I am sorry, I wasn't clear. Yes, in some ways the initial shoulder injury seems to be the catalyst but that injury is healed for several months now. Also yes the leg cramps were just for one time. But I don't think I was clear enough about the trapesius muscle. This is no ordinary stiffness. This is rgidity that prevents normal movement. Imagine everything is normal one day and the next you can't lay flat on a floor or reach out as far as you normally can or turn from your waist. It is painful! Shoot! So hard to explain!
The trapeseus, I believe, is actually the original catalyst for the shoulder problem!

Alas, being in Mexico and in a fairly rural area, I won't be able to try different forms of physio. Even when my doctor prescribed a massage and I used his prefered masseus I got one kind of massage offered. Take it or leave it. I am not even sure there is a physical therapist here!

Thank you for the attachment. I will read it.
 

sunkacola

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JayCS has said what I would say, only much, much better than I would say it. To me, this doesn't sound like fibromyalgia.

I have lived in rural Mexico and fully understand the limitations in terms of available health care. Where I lived, any form of medical attention was an hour's motorboat ride away, and then not a city but a large town with only limited medical options.

To me this sounds like something that should be seen by a good doctor, maybe an osteopath (?). Since it started with an actual injury and keeps recurring, there could be something that could heal completely if it has the right treatment. If it is financially and otherwise feasible for you I would recommend you do whatever needed to travel to a place where you can get good medical attention for that.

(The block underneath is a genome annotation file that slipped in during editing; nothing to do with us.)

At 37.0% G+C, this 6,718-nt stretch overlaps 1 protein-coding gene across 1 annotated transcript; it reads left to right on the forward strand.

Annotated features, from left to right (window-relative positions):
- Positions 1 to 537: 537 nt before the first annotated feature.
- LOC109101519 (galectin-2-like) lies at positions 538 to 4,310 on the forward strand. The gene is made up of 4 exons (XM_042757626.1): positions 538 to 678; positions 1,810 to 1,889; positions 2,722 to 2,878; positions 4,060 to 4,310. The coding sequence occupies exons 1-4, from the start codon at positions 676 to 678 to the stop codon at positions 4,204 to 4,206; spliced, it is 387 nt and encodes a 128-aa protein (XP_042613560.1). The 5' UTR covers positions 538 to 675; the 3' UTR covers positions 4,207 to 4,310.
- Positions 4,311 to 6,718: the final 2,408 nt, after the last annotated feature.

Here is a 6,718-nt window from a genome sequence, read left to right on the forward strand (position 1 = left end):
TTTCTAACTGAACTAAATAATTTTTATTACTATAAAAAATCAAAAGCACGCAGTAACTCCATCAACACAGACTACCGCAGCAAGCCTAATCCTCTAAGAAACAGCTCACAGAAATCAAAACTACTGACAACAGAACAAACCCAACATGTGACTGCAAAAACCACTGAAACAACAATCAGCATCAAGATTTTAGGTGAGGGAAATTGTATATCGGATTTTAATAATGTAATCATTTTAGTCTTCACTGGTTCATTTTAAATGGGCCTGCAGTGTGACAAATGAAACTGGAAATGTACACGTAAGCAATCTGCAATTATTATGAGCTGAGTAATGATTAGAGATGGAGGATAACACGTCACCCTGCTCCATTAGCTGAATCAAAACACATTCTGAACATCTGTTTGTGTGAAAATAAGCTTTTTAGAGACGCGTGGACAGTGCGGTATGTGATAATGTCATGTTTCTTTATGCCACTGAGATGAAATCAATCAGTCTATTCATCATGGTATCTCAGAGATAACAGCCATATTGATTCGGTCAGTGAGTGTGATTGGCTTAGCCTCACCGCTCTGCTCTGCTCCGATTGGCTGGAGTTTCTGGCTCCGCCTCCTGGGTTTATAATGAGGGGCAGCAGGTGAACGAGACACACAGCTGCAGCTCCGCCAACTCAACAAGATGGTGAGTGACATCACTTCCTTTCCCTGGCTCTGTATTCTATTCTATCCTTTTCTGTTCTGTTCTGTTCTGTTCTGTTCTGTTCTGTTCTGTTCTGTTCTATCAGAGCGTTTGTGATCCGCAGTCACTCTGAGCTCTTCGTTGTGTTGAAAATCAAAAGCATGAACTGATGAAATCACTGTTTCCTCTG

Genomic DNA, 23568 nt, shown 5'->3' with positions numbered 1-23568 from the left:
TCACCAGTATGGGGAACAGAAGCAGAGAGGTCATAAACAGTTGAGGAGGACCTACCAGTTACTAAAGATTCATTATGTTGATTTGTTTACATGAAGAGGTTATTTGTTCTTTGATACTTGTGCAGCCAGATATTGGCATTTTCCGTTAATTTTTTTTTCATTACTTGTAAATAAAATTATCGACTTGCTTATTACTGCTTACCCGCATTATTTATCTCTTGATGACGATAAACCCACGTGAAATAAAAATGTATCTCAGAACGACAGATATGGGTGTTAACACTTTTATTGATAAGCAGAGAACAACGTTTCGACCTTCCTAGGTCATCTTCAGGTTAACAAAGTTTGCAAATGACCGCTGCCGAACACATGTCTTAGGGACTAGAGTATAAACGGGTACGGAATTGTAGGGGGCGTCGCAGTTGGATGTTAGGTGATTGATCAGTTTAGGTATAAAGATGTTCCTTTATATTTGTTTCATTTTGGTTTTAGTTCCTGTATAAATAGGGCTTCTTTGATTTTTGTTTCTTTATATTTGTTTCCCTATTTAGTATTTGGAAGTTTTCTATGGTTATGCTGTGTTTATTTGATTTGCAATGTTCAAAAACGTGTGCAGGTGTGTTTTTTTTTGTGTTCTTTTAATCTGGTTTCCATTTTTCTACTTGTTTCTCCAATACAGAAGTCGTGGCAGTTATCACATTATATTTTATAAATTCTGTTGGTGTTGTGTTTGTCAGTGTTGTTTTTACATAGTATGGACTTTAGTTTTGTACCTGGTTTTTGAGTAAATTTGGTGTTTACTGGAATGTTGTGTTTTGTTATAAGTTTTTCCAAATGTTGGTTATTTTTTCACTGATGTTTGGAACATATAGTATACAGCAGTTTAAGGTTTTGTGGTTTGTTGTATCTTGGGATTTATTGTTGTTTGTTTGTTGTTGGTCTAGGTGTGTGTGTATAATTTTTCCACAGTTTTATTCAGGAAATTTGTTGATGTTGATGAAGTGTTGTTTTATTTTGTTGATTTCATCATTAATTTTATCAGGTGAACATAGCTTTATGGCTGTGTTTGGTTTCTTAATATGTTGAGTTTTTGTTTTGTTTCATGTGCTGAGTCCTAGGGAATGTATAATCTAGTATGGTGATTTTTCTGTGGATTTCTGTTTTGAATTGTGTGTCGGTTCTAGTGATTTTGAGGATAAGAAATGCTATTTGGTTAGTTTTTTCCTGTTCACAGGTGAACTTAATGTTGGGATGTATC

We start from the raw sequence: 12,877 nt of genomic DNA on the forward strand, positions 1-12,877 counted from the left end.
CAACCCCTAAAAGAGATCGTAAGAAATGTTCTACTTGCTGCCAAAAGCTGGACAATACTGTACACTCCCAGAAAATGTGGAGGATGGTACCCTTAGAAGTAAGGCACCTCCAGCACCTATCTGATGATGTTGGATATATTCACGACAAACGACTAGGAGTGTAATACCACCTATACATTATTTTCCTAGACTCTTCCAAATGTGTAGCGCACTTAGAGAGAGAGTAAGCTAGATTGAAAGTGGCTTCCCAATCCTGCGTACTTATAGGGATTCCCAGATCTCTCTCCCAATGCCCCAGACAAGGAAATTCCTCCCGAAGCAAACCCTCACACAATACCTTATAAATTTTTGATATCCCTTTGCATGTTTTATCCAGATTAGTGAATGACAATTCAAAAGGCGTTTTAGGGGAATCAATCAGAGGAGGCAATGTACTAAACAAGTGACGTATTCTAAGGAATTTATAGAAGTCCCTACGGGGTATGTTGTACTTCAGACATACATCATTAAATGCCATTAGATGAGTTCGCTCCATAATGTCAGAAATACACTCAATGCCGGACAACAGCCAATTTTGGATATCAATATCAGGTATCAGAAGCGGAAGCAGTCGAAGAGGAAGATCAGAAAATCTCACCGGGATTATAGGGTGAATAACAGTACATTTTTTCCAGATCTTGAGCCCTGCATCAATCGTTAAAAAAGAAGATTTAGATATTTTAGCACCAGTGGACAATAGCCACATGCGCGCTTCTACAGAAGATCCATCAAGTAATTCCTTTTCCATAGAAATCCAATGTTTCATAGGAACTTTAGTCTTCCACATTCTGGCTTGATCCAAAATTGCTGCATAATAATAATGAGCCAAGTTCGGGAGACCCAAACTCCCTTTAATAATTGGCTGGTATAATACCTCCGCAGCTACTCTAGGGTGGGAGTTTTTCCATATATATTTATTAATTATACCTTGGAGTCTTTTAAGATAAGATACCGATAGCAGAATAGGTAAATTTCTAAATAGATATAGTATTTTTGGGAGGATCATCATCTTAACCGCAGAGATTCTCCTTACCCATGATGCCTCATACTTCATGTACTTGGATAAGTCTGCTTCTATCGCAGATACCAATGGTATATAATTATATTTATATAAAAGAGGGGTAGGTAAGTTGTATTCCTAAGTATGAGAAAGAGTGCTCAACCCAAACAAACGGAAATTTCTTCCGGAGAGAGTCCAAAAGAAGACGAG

The leg cramps may or may not be related to the shoulder...we cannot really know. But there are many things one can do for leg cramps while you work out how to see a good doctor. TENS, taking calcium and magnesium is where I would start. Also, good quality marijuana (usually widely available in rural Mexico) can help to relax those muscles, or a muscle relaxant medication if y ou prefer not to use marijuana.
Best of luck to you and let us know if we can be of any further help. You are welcome here whether or not you have fibromyalgia.
 

JayCS

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I am sorry, I wasn't clear. Yes, in some ways the initial shoulder injury seems to be the catalyst but that injury is healed for several months now. Also yes the leg cramps were just for one time. But I don't think I was clear enough about the trapesius muscle. This is no ordinary stiffness. This is rgidity that prevents normal movement. Imagine everything is normal one day and the next you can't lay flat on a floor or reach out as far as you normally can or turn from your waist. It is painful! Shoot! So hard to explain!
The trapeseus, I believe, is actually the original catalyst for the shoulder problem!
No worry, attempting to describe our symptoms is the first and most important part of the work, and an ongoing process. What I just do is try to sort things as they come across, so "you" can check if that's what you meant and try to get it clearer for yourself. You didn't know where to begin, and now have maybe realized that you'd neglected the role of your trapezius.

Cause / order: